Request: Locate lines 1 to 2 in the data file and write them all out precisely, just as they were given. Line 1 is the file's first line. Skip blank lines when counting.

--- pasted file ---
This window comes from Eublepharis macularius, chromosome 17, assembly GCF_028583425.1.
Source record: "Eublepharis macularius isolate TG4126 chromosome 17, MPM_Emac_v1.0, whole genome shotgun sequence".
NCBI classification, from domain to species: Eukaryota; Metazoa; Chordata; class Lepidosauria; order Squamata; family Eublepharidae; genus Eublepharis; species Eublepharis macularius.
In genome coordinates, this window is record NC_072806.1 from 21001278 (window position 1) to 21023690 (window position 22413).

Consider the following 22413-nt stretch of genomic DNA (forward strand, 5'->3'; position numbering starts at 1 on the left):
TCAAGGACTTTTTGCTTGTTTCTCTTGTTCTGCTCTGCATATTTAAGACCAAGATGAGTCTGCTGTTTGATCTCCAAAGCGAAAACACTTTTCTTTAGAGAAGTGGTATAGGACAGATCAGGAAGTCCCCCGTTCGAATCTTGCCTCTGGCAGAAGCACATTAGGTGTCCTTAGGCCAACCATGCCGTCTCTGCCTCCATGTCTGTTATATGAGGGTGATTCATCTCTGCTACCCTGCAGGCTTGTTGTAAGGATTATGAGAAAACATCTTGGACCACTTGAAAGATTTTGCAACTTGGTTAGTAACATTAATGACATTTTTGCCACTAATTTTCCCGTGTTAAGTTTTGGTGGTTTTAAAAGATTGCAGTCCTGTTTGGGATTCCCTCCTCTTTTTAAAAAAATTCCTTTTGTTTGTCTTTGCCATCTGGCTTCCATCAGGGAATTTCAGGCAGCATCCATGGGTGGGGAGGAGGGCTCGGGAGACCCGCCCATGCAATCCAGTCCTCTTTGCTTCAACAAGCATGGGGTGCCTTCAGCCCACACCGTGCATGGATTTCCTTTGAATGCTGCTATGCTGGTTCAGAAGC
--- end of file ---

This window comes from Eublepharis macularius, chromosome 17, assembly GCF_028583425.1.
Source record: "Eublepharis macularius isolate TG4126 chromosome 17, MPM_Emac_v1.0, whole genome shotgun sequence".